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Automated security patching with Ansible
- Shane Boulden
RSA Conference 2022 was held a couple of weeks ago now, and Forgepoint Capital - a VC firm in the San Francisco Bay area - presented some interesting research collected from CISOs for organisations with 50 to 10k+ employees.
One point from the data that stood out for me was that "most breaches are due to unpatched systems, misconfiguration, poor passwords, and other easily avoidable issues". I don't think that unpatched systems is news to anyone, yet it certainly highlights that this critical cyber hygiene practice is still the reason for many breaches in 2022. This is backed by research over the years also; the Australian Cyber Security Centre (ACSC) annual cyber threat report for 2020-2021 found that threat actors were able to turn a vulnerability into an exploit in a matter of hours, and immediately pivot to target unpatched systems.
If applying patches is so important, why do organisations get caught out? I think there's a few reasons for this:
Observability: Particularly in a large organisation, it can be difficult to centrally observe systems and detect common vulnerabilities and exposures (CVEs). This is particularly relevant as organisations are now operating hybrid cloud infrastructure models, and observability needs to be supported across cloud, on-premises and edge systems.
Manual patching practices: Patching is a complex, manual process inside many organisations. It may involve performing a number of "pre-flight" checks before the patch is even applied, like system health checks, backups, and testing and verification in a QA environment. Once a patch is applied in production, testing and verification needs to again be performed, and the system needs to be monitored to determine whether a roll-back may be needed.
There's a number of technologies now available to organisations to help address these issues.
Red Hat Insights
Red Hat Insights is a managed service that helps to provide visibility across hybrid cloud infrastructure. Insights can detect compliance issues, exposed vulnerabilities, and is currently introducing services to support malware signature analysis.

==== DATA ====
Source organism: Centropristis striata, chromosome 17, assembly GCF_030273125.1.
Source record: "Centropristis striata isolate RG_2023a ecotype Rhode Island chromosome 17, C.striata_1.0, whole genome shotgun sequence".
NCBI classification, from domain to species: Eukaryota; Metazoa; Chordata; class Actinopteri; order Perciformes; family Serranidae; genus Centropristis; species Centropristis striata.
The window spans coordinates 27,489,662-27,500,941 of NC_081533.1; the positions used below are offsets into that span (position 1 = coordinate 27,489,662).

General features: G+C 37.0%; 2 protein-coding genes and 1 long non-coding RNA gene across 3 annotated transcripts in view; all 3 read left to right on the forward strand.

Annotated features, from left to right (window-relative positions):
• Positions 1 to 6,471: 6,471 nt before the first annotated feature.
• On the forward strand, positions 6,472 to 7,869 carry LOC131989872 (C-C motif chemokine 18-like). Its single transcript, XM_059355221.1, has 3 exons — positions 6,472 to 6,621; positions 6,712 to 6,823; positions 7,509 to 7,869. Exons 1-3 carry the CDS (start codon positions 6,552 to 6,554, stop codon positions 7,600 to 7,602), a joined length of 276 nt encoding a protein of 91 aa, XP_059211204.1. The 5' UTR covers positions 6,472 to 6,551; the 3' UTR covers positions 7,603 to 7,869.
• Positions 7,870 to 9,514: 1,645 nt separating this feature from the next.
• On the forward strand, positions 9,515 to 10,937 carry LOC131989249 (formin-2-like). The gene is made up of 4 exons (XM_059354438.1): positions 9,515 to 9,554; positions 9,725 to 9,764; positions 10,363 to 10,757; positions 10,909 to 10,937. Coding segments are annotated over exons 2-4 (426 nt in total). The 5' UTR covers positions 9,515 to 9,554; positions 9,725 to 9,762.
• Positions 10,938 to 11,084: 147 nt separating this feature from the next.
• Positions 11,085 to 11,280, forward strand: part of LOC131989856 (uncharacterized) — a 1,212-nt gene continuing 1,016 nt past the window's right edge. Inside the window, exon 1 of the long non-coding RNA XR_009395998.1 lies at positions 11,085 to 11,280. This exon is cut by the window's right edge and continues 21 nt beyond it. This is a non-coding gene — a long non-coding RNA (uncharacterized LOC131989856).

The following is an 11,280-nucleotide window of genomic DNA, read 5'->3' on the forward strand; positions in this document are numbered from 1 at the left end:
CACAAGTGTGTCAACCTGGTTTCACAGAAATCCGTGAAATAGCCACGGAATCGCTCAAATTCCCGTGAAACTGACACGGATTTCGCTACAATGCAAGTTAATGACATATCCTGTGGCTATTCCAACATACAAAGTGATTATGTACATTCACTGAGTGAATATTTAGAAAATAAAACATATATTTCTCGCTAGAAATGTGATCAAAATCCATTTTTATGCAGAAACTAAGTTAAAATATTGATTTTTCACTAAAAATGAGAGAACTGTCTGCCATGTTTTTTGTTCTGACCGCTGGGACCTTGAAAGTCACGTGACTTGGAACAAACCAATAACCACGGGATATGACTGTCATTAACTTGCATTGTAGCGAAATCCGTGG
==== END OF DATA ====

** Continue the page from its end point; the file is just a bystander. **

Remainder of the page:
The best part is - Insights is included with every Red Hat Enterprise Linux subscription, including the free no-cost developer subscriptions!
You can see a few images here of Red Hat Insights, showing how CVEs can be identified and prioritised.
Ansible and automated patching workflows
I've covered Ansible in a previous article. Essentially, it's an open source automation framework, and is ideally suited to automating some of the manual patching practices outlined above. An Ansible workflow to automate patching could look at:
- Performing an automated system health check, and creating an incident report in Service Now if the health check fails
- Automating backups/snapshots of the system to be patched
- Applying patches to systems in a repeatable, consistent way
- Performing automated verification testing, and creating incident reports in Service Now if these fail
- Automating system roll-back in the event that an issue is detected
Here's an example of an Ansible task that could be used to backup a system before applying patches, from the AWS Ansible docs:
# Snapshot of volume mounted on device_name attached to instance_id - amazon.aws.ec2_snapshot: instance_id: i-12345678 device_name: /dev/sdb1 description: snapshot of /data from DB123 taken 2013/11/28 12:18:32
Here's another example of applying all outstanding security patches to a Red Hat Enterprise Linux system:
# Apply only security-related updates to this system - yum: name: '*' security: yes state: latest
Ansible and Insights for automated security patching workflows
Insights gives us observability into unpatched systems, and Ansible gives us an automated framework to patch them. The question now is - how do we bring these two technologies together into a single workflow, which makes it easier to detect issues and automatically apply patches and remediations?
I've created a demonstration here of one way you could look to integrate Insights and Ansible together into an automated "detect and remediate" security patching workflow. Let me know what you think!
In this article we explored some technologies to help organisations stay up-to-date, and prevent vulnerable applications being exploited and leading to access for a threat actor.
If you want to explore the capabilities that Red Hat Insights provides, you can find the console here. You can also dig more into Ansible with the self-paced labs available here.